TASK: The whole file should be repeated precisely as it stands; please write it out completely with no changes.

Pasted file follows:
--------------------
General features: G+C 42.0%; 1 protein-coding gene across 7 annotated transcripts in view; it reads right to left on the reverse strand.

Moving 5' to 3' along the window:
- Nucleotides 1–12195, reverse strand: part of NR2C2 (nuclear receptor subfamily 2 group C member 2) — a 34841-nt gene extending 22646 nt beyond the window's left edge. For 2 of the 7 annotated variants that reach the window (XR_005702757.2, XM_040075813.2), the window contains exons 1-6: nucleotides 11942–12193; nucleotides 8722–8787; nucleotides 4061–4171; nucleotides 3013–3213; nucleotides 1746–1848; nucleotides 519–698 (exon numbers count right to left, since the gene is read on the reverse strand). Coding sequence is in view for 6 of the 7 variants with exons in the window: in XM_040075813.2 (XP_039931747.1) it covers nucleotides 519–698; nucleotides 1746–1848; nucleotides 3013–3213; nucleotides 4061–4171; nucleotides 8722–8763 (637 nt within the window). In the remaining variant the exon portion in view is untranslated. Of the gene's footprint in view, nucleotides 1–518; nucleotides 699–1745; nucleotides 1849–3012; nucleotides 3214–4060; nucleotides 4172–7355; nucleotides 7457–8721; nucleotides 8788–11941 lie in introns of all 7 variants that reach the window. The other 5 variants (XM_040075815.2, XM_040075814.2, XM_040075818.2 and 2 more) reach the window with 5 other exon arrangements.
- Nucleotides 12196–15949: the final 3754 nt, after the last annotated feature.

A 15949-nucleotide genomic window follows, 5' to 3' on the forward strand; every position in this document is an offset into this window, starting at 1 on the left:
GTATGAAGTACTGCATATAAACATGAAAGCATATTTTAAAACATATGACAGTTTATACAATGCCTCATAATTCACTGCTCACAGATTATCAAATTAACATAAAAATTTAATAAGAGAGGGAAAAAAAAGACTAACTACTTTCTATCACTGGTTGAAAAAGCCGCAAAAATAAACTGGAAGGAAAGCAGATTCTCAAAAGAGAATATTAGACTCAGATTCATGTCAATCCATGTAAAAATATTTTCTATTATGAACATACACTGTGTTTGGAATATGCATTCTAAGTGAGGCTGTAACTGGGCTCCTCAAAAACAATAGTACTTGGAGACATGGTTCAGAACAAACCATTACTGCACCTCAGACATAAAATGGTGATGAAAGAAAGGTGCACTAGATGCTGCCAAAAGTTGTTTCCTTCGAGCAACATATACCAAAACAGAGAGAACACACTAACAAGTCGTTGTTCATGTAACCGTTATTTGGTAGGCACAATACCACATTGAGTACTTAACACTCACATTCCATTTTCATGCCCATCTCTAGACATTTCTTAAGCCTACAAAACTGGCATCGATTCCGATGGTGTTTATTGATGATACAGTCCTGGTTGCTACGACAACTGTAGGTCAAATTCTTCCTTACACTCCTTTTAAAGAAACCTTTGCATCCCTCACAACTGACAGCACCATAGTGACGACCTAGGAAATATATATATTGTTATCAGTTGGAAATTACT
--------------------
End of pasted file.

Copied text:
General features: G+C 42.0%; 1 protein-coding gene across 7 annotated transcripts in view; it reads right to left on the reverse strand.

Moving 5' to 3' along the window:
- Nucleotides 1–12195, reverse strand: part of NR2C2 (nuclear receptor subfamily 2 group C member 2) — a 34841-nt gene extending 22646 nt beyond the window's left edge. For 2 of the 7 annotated variants that reach the window (XR_005702757.2, XM_040075813.2), the window contains exons 1-6: nucleotides 11942–12193; nucleotides 8722–8787; nucleotides 4061–4171; nucleotides 3013–3213; nucleotides 1746–1848; nucleotides 519–698 (exon numbers count right to left, since the gene is read on the reverse strand). Coding sequence is in view for 6 of the 7 variants with exons in the window: in XM_040075813.2 (XP_039931747.1) it covers nucleotides 519–698; nucleotides 1746–1848; nucleotides 3013–3213; nucleotides 4061–4171; nucleotides 8722–8763 (637 nt within the window). In the remaining variant the exon portion in view is untranslated. Of the gene's footprint in view, nucleotides 1–518; nucleotides 699–1745; nucleotides 1849–3012; nucleotides 3214–4060; nucleotides 4172–7355; nucleotides 7457–8721; nucleotides 8788–11941 lie in introns of all 7 variants that reach the window. The other 5 variants (XM_040075815.2, XM_040075814.2, XM_040075818.2 and 2 more) reach the window with 5 other exon arrangements.
- Nucleotides 12196–15949: the final 3754 nt, after the last annotated feature.

A 15949-nucleotide genomic window follows, 5' to 3' on the forward strand; every position in this document is an offset into this window, starting at 1 on the left:
GTATGAAGTACTGCATATAAACATGAAAGCATATTTTAAAACATATGACAGTTTATACAATGCCTCATAATTCACTGCTCACAGATTATCAAATTAACATAAAAATTTAATAAGAGAGGGAAAAAAAAGACTAACTACTTTCTATCACTGGTTGAAAAAGCCGCAAAAATAAACTGGAAGGAAAGCAGATTCTCAAAAGAGAATATTAGACTCAGATTCATGTCAATCCATGTAAAAATATTTTCTATTATGAACATACACTGTGTTTGGAATATGCATTCTAAGTGAGGCTGTAACTGGGCTCCTCAAAAACAATAGTACTTGGAGACATGGTTCAGAACAAACCATTACTGCACCTCAGACATAAAATGGTGATGAAAGAAAGGTGCACTAGATGCTGCCAAAAGTTGTTTCCTTCGAGCAACATATACCAAAACAGAGAGAACACACTAACAAGTCGTTGTTCATGTAACCGTTATTTGGTAGGCACAATACCACATTGAGTACTTAACACTCACATTCCATTTTCATGCCCATCTCTAGACATTTCTTAAGCCTACAAAACTGGCATCGATTCCGATGGTGTTTATTGATGATACAGTCCTGGTTGCTACGACAACTGTAGGTCAAATTCTTCCTTACACTCCTTTTAAAGAAACCTTTGCATCCCTCACAACTGACAGCACCATAGTGACGACCTAGGAAATATATATATTGTTATCAGTTGGAAATTACT